VANCOUVER-- The Association for Mineral Exploration in British Columbia (AME BC) has announced the winners of its 2009 awards, which are presented annually to individuals or teams who have made significant contributions towards mineral exploration in the province. The awards will be presented at the Mineral Exploration Roundup Dinner Gala on Jan. 10 at the Westin Bayshore Hotel, in Vancouver.
The H. H. "Spud" Huestis Award, recognizing excellence in prospecting and exploration, goes to Shawn Ryan. Ryan is a self-taught Yukon prospector who combines thorough geological research, modern exploration methods, and old-fashioned boot-and-hammer prospecting to generate exploration targets, and his efforts have proven highly successful. His most recent discovery is the White Gold property, near Dawson City, where Underworld Resources (UW-V) is now outlining two significant zones of gold mineralization based on Ryan's findings. Underworld's successes, combined with Kaminak Gold's (KAM-V)results at the Coffee property, another nearby Ryan discovery, have prompted a staking rush in what is now being called the White Gold district.
Stephen Quin and Bruce McLeod have been named recipients of the E. A. Scholz Award for excellence in mine development. The two men led Sherwood Copper as it explored, permitted, financed, built, and commissioned the Minto copper- gold-silver mine in the Yukon. The mine started up in October 2007, ahead of schedule and on budget. A key factor in the process was the establishment of a progressive and co-operative relationship with First Nations and local communities, which has led to significant socioeconomic benefits for the region. In late 2008, Sherwood merged with Capstone Mining, (CS-T) putting the Minto mine in the hands of a successful mid-tier producer.
The Murray Pezim Award for perseverance and success in financing mineral exploration goes to Channing Buckland. A geological engineer, Buckland combined his technical background with a natural financial savvy to arrange hundreds of financings for exploration projects over the last 45 years. His ability to recognize opportunities in early-stage exploration mean Buckland has arranged several hundreds of millions of dollars in funding for junior companies; his list of successes includes funding development of the Faro mine in the Yukon, the Hemlo gold projects in Ontario, and the Ekati diamond mine in the Northwest Territories.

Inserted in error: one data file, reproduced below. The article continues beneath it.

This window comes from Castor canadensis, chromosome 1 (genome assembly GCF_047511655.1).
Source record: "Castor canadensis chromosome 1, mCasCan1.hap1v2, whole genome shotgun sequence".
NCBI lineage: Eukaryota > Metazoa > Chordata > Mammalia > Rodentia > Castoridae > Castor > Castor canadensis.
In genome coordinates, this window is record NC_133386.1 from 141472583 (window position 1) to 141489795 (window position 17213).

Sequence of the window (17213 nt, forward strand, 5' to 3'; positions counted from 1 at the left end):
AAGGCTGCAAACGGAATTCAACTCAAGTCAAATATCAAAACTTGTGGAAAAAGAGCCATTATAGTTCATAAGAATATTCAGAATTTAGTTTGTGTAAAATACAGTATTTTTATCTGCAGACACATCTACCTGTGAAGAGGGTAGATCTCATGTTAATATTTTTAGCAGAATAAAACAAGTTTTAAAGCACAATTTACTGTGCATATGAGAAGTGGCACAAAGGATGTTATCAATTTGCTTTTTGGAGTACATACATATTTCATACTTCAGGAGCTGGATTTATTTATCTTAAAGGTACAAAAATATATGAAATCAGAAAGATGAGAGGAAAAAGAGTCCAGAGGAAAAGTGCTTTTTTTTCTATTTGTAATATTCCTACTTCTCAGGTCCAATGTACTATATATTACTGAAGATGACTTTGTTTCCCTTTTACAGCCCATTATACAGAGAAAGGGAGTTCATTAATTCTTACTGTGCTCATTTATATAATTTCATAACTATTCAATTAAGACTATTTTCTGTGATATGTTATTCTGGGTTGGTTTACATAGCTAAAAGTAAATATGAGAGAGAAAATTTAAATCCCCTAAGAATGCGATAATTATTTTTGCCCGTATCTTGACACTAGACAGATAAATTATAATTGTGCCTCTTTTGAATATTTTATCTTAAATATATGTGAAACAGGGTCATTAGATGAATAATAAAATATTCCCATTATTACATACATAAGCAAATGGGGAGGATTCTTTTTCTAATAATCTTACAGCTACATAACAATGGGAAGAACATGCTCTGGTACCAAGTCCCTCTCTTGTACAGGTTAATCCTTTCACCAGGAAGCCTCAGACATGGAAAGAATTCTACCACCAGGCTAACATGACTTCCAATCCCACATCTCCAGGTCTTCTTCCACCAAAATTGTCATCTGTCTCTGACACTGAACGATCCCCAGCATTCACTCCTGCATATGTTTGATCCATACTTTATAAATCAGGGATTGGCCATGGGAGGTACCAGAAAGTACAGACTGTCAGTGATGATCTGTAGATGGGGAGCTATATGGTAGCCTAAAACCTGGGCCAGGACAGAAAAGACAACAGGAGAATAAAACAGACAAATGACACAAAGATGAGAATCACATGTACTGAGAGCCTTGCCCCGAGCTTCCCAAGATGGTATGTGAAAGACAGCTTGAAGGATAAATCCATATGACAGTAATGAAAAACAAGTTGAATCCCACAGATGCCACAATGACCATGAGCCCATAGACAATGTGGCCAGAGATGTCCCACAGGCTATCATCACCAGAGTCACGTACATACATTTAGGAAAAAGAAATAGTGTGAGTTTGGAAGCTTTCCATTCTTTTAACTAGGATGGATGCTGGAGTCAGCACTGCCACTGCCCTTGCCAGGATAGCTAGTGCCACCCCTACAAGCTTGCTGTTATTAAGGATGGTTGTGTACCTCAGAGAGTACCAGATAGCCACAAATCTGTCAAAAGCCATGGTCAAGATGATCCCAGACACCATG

Barbara Scott Smith is being recognized for her work in kimberlite science with the Hugo Dummett Diamond Award, which awards excellence in diamond exploration, technological advances, and mine development. Smith has worked in some 25 countries as a consultant and educator and her work as a researcher has advanced the science of kimberlites and lamproites significantly. She developed the only school of petrology in the world and has published more than 35 peer-reviewed papers. Dr. Smith's contributions to a plethora of Canadian diamond projects, however, are largely hidden by issues of confidentiality and commercial sensitivity, which makes her a representative of the unsung heroes of the Canadian diamond industry.
The Colin Spence Award recognizes global exploration excellence and this year it is being awarded to Mark Rebagliati. Aided by various exploration teams at Hunter Dickinson, Rebagliati has shown a remarkable ability to examine and assess the potential of a deposit or prospect, consider the risk factors, and make sound decisions on exploration strategy. His work has uncovered several significant new deposits and revealed major extensions to existing ones. Rebagliati delineated the world-class Pebble copper-gold-molybdenum porphyry deposit in Alaska, the large Xietongmen copper-gold deposit and nearby Newtongmen porphyry in Tibet, and several massive sulphide deposits in Mexico's Campo Morado district.
Judi L'Orsa's commitment to environmental stewardship and social benefit has earned her the Robert R. Hedley Award for excellence in social and environmental responsibility. L'Orsa has been instrumental in the success of the Northwest Community College's School of Exploration and Mining, where the focus is on training local aboriginal people for employment in exploration and mining in northwestern B. C., and her networking efforts at Minerals North have been instrumental in advancing a support program to increase the number of aboriginal people with driver's licences, a major barrier to employment in the mineral sector. In addition, L'Orsa is developing a pilot project aimed at moving exploration camps away from dependence on fossil fuels by relying instead on an innovative pellet burning system.
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